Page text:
AGRICULTURE Minister Clarence Rambharat last Friday issued an appeal well worth heeding.
“Feeding ourselves starts with us,” Mr Rambharat said. “Whenever I buy something local, I’m supporting jobs, I’m supporting the economy of a particular community, we’re supporting farmers and most importantly, we’re making a patriotic decision to support TT."
The minister was speaking at the opening of a new community food park in Arima. The project has seen a largely neglected green space turned into a productive growing space for members of two communities. Supported by the State as well as agencies such as the Inter-American Institute for Cooperation and Agriculture, it is a great example of the kind of approach that can encourage food production at the community level.
Equally important are consumption habits.
When it comes to agriculture, a lot of emphasis has been placed on the need to ensure food security, reducing the food import bill, and encouraging healthier eating habits.
But Mr Rambharat is correct also to point to the social aspect as well. Buying local has a ripple effect.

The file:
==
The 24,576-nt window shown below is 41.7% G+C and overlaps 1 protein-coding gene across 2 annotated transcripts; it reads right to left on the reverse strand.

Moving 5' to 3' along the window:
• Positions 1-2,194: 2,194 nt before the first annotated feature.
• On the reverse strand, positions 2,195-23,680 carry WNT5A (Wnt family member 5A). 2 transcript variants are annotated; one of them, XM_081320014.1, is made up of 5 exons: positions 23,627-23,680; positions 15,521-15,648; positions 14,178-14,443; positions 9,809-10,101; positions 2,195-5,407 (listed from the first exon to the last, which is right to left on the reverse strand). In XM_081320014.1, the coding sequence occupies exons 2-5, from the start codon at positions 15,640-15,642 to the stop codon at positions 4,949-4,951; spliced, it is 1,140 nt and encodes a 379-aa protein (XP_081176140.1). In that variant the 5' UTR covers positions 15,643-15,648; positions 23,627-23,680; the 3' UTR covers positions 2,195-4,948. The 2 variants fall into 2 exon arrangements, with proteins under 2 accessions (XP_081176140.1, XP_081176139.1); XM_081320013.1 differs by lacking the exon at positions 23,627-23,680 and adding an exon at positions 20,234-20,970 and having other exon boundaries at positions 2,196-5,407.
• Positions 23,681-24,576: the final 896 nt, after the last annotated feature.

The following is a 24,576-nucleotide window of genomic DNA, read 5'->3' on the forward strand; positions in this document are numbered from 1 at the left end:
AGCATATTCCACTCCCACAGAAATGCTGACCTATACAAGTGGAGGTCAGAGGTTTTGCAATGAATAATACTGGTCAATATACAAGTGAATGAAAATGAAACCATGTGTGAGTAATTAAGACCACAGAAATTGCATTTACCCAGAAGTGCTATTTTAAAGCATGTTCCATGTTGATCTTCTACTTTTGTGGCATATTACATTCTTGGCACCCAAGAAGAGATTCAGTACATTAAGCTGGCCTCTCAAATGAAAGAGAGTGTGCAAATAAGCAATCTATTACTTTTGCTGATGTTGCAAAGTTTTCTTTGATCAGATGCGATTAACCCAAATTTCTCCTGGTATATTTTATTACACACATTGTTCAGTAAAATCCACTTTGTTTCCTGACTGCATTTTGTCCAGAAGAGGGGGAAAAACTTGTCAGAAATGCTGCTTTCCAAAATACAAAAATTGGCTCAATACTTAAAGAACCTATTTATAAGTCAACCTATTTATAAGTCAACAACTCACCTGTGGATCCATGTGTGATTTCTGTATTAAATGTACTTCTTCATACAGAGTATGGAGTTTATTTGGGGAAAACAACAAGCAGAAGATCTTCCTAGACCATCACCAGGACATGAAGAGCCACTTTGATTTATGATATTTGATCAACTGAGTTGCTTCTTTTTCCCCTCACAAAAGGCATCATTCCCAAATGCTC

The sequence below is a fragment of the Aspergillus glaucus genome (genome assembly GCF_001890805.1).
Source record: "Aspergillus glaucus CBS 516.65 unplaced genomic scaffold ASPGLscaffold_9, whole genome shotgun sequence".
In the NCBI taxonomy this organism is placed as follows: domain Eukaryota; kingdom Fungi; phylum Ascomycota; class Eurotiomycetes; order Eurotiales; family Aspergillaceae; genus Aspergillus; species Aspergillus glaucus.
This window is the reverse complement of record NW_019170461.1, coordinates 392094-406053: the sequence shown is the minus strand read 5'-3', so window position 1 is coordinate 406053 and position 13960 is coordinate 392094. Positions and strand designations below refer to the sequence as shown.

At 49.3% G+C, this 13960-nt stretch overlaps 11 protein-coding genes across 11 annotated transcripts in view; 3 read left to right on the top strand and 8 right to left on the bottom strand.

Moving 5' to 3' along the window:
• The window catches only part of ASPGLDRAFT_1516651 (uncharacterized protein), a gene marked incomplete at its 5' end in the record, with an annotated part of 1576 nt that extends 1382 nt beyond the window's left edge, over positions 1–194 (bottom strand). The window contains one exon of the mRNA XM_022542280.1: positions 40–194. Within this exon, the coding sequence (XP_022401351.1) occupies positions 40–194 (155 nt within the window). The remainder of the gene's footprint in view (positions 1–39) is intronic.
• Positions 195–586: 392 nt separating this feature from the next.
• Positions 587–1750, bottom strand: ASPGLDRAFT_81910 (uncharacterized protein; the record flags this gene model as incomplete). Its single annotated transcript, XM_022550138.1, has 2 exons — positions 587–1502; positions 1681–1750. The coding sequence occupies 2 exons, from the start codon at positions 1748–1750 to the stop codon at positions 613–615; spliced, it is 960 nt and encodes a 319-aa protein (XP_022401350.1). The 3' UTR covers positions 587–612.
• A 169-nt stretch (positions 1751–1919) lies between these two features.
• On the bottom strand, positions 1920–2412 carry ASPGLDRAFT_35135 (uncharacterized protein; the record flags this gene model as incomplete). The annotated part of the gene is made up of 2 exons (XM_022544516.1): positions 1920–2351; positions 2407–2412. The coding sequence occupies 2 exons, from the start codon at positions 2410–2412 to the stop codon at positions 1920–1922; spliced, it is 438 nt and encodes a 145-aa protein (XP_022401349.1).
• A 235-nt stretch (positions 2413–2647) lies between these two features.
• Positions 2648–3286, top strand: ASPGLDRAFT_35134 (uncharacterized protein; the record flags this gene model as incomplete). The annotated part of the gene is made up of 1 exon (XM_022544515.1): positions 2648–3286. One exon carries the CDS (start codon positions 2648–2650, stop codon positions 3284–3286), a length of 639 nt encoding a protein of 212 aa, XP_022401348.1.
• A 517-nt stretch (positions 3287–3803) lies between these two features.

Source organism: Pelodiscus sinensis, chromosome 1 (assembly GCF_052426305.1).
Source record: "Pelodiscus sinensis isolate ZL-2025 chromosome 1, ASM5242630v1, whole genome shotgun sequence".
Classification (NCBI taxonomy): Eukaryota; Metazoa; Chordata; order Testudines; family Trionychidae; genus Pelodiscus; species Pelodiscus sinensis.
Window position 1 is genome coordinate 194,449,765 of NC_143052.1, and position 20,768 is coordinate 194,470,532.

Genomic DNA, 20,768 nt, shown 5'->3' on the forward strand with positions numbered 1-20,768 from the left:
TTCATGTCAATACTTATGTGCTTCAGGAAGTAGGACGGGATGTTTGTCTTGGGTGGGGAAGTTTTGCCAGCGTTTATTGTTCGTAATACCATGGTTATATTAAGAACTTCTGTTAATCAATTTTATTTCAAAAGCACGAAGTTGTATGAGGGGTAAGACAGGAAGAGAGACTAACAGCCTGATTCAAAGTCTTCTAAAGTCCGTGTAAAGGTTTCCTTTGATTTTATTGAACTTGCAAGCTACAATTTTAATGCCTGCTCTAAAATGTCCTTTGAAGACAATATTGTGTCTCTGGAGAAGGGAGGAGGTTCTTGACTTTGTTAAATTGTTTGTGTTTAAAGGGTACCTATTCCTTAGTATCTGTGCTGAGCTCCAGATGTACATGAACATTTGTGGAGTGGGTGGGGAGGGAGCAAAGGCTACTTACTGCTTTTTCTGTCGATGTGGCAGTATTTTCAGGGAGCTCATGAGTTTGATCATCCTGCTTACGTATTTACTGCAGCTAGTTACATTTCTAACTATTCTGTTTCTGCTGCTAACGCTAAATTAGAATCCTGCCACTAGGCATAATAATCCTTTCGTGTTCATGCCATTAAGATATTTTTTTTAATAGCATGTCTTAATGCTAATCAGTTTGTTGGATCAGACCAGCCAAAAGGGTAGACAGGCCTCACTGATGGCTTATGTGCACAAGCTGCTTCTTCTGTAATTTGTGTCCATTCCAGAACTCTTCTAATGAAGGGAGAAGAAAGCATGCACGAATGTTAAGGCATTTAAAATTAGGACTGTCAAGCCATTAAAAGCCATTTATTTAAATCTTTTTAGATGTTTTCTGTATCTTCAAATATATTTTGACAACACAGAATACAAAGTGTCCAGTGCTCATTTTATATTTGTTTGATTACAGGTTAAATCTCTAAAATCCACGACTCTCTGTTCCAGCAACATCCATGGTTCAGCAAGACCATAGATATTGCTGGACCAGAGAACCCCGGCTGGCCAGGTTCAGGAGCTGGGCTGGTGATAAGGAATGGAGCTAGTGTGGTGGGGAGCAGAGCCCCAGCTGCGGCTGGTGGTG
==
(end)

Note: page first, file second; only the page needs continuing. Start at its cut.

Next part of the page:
In a world where plant commodities that are painstakingly sown, nurtured and cared for over long periods are then consumed in a few bites, it is all too easy to forget the networks that must come together to produce crops.
In this regard, not only do we support Mr Rambharat’s call and projects like those within the Ganknaski Avenue and Tumpuna Court communities, we also advocate for more data on consumption habits and on the role played by small-scale production within the overall food market.
Such data could help bolster appreciation for supply-chain dynamics and highlight possible areas for improvement.
Projects that tie agricultural production to adjacent or nearby communities are also potentially useful ways to help farmers get access to a relatively secure pool of customers. That is a big help in a field notorious for being unpredictable.
It is also notable that such an approach also shifts the focus away from the question of exports.
Export production is another way of supporting the local economy. Such exports might be an option for specific commodities (for example, Moruga hill rice).
These crops can allow farmers to exploit local advantages in terms of climate and indigenous breeds or strains of produce. But it is equally important not to lose sight of the fact that the difficulties of such ventures hinder smaller-scale producers from going beyond these shores
In contrast, a community emphasis opens up a whole new world for novice and experienced farmers alike.
The use of shared plots as a means of repurposing abandoned green spaces is also a great way to put unproductive resources to use.
Indeed, Mr Rambharat has given us – and the State – much food for thought.